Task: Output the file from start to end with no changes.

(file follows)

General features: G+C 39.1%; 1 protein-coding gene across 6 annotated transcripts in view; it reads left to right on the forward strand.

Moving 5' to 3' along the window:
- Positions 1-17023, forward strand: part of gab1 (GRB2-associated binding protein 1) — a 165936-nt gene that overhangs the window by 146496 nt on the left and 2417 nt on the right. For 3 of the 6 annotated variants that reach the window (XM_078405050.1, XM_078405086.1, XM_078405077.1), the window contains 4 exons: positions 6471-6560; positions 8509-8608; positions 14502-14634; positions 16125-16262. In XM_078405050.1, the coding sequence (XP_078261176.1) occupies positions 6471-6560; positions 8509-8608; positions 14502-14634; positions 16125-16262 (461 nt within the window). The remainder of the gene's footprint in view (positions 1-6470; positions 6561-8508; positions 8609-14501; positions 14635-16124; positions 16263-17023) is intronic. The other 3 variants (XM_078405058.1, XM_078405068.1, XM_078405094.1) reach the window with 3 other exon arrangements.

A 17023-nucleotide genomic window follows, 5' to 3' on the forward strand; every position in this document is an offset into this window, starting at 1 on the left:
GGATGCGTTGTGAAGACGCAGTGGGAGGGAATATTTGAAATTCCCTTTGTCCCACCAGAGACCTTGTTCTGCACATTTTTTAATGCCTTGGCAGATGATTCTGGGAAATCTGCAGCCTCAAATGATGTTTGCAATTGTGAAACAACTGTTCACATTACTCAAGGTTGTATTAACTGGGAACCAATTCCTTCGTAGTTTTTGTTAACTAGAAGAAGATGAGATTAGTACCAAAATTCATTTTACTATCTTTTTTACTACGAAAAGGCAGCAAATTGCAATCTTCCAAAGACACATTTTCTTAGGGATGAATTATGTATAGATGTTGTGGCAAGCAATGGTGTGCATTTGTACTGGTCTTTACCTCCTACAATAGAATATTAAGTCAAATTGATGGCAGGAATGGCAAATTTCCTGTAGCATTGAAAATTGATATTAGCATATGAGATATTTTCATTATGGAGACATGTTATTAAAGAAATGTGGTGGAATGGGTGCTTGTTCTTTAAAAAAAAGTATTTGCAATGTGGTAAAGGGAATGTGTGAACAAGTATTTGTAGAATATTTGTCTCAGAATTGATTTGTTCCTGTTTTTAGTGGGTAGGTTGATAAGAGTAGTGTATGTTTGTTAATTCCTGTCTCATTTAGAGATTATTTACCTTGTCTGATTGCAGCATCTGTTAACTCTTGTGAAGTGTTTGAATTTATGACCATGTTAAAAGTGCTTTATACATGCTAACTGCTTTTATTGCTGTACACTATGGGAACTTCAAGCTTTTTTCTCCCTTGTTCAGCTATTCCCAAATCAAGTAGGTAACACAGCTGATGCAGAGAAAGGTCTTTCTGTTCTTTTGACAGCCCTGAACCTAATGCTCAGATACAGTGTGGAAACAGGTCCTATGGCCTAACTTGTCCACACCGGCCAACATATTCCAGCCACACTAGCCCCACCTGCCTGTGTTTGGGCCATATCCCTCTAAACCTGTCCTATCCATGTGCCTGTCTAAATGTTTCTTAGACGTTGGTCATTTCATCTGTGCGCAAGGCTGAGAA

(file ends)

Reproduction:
General features: G+C 39.1%; 1 protein-coding gene across 6 annotated transcripts in view; it reads left to right on the forward strand.

Moving 5' to 3' along the window:
- Positions 1-17023, forward strand: part of gab1 (GRB2-associated binding protein 1) — a 165936-nt gene that overhangs the window by 146496 nt on the left and 2417 nt on the right. For 3 of the 6 annotated variants that reach the window (XM_078405050.1, XM_078405086.1, XM_078405077.1), the window contains 4 exons: positions 6471-6560; positions 8509-8608; positions 14502-14634; positions 16125-16262. In XM_078405050.1, the coding sequence (XP_078261176.1) occupies positions 6471-6560; positions 8509-8608; positions 14502-14634; positions 16125-16262 (461 nt within the window). The remainder of the gene's footprint in view (positions 1-6470; positions 6561-8508; positions 8609-14501; positions 14635-16124; positions 16263-17023) is intronic. The other 3 variants (XM_078405058.1, XM_078405068.1, XM_078405094.1) reach the window with 3 other exon arrangements.

A 17023-nucleotide genomic window follows, 5' to 3' on the forward strand; every position in this document is an offset into this window, starting at 1 on the left:
GGATGCGTTGTGAAGACGCAGTGGGAGGGAATATTTGAAATTCCCTTTGTCCCACCAGAGACCTTGTTCTGCACATTTTTTAATGCCTTGGCAGATGATTCTGGGAAATCTGCAGCCTCAAATGATGTTTGCAATTGTGAAACAACTGTTCACATTACTCAAGGTTGTATTAACTGGGAACCAATTCCTTCGTAGTTTTTGTTAACTAGAAGAAGATGAGATTAGTACCAAAATTCATTTTACTATCTTTTTTACTACGAAAAGGCAGCAAATTGCAATCTTCCAAAGACACATTTTCTTAGGGATGAATTATGTATAGATGTTGTGGCAAGCAATGGTGTGCATTTGTACTGGTCTTTACCTCCTACAATAGAATATTAAGTCAAATTGATGGCAGGAATGGCAAATTTCCTGTAGCATTGAAAATTGATATTAGCATATGAGATATTTTCATTATGGAGACATGTTATTAAAGAAATGTGGTGGAATGGGTGCTTGTTCTTTAAAAAAAAGTATTTGCAATGTGGTAAAGGGAATGTGTGAACAAGTATTTGTAGAATATTTGTCTCAGAATTGATTTGTTCCTGTTTTTAGTGGGTAGGTTGATAAGAGTAGTGTATGTTTGTTAATTCCTGTCTCATTTAGAGATTATTTACCTTGTCTGATTGCAGCATCTGTTAACTCTTGTGAAGTGTTTGAATTTATGACCATGTTAAAAGTGCTTTATACATGCTAACTGCTTTTATTGCTGTACACTATGGGAACTTCAAGCTTTTTTCTCCCTTGTTCAGCTATTCCCAAATCAAGTAGGTAACACAGCTGATGCAGAGAAAGGTCTTTCTGTTCTTTTGACAGCCCTGAACCTAATGCTCAGATACAGTGTGGAAACAGGTCCTATGGCCTAACTTGTCCACACCGGCCAACATATTCCAGCCACACTAGCCCCACCTGCCTGTGTTTGGGCCATATCCCTCTAAACCTGTCCTATCCATGTGCCTGTCTAAATGTTTCTTAGACGTTGGTCATTTCATCTGTGCGCAAGGCTGAGAA